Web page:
In January of 2012 I moved back out to Utah so I could finish school. I got there right at the end of the duck season so we really didn’t get to hunt. Roy and I immediately started training and getting ready to run the AKC Senior Hunt tests that spring. We trained hard and before the hunt tests, Roy was running 300 yard blind land retrieves, 200 yard water blind retrieves, and triple marks on land and water.
The day before the Roy’s first hunt test, there was a field trial qualifier. I had never participated in a field trial before and I was very curious about them. I had heard varying things about field trials- some loved them and some hated them. For those of you who don’t know the difference, a hunt test is competing against a standard that the AKC has set, and a field trial is competing against other dogs in the trial while only 2-3 dogs can actually place. The author of the book that I had read a few years back, Top Dog, spoke highly of hunt tests and poorly of field trials, and that book was written a very long time ago. I showed up that morning and immediately noticed a difference in the culture of the events. There were multiple professional trainers who had traveled great distances to be there from Alaska, Oregon, California, Arizona, Wyoming, Idaho, and a few more states here and there. They were cold and wouldn’t talk to me; I would see them smile when another dog made a mistake. In the end there was a very different atmosphere there than at the hunt tests and I didn’t like it. For the trial I made the mistake of keeping Roy cooped up and not running him for two days before the trial. I thought this would help him to run with more energy but it was the wrong move. He was way too amped up. I knew while walking to the line that I was not going to be able to control him that day. He pooped on the sending stand right in front of the judges and was heavily whining when the birds were shot and even crept a little. Roy nailed the first two marks but never saw the third; he was too amped and focusing on the bird that had just been downed. I walked off the stand not mad at Roy, but myself. I drove away knowing I would never run him in field trials again, especially after seeing trainers smile as I went home early.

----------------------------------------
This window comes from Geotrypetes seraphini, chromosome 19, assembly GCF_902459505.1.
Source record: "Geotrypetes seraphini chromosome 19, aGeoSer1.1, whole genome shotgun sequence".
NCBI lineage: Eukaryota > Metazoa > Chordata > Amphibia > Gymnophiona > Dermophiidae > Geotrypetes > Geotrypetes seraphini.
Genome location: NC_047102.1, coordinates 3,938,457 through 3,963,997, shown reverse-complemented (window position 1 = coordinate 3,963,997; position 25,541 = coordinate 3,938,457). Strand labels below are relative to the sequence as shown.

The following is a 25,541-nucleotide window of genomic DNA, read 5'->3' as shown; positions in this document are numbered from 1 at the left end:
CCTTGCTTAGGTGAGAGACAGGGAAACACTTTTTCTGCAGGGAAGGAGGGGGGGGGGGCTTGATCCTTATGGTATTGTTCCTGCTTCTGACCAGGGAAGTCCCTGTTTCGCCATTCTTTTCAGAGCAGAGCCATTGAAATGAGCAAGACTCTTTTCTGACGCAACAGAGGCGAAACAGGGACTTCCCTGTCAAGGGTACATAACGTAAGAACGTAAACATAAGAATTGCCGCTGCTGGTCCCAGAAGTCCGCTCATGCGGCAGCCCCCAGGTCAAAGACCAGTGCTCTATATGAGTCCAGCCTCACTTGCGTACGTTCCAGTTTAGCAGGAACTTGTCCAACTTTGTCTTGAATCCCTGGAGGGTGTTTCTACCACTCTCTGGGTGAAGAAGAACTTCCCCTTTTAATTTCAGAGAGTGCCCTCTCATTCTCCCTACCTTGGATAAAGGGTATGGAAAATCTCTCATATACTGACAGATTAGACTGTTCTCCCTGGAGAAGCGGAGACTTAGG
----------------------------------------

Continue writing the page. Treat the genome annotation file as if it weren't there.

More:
I went home and trained Roy for the next day. We showed up and he dominated, he nailed both marks and blinds on the land and water series and went home with a ribbon. The next day we came back and we had a new and very different judge, much tougher. The judge set a very tough blind where the dog leaves the sight of the handler just before it needs to go through some brush. Dog after dog got lost and never got to the bird, therefore getting disqualified. Roy got a little hung up but I whistled him towards me enough to where I could see him then gave him a strong back left signal. He went through the brush, up the hill and found the bird. Roy’s training showed through and we walked away with another ribbon. Roy dominated the third hunt test that year, having no problems at all.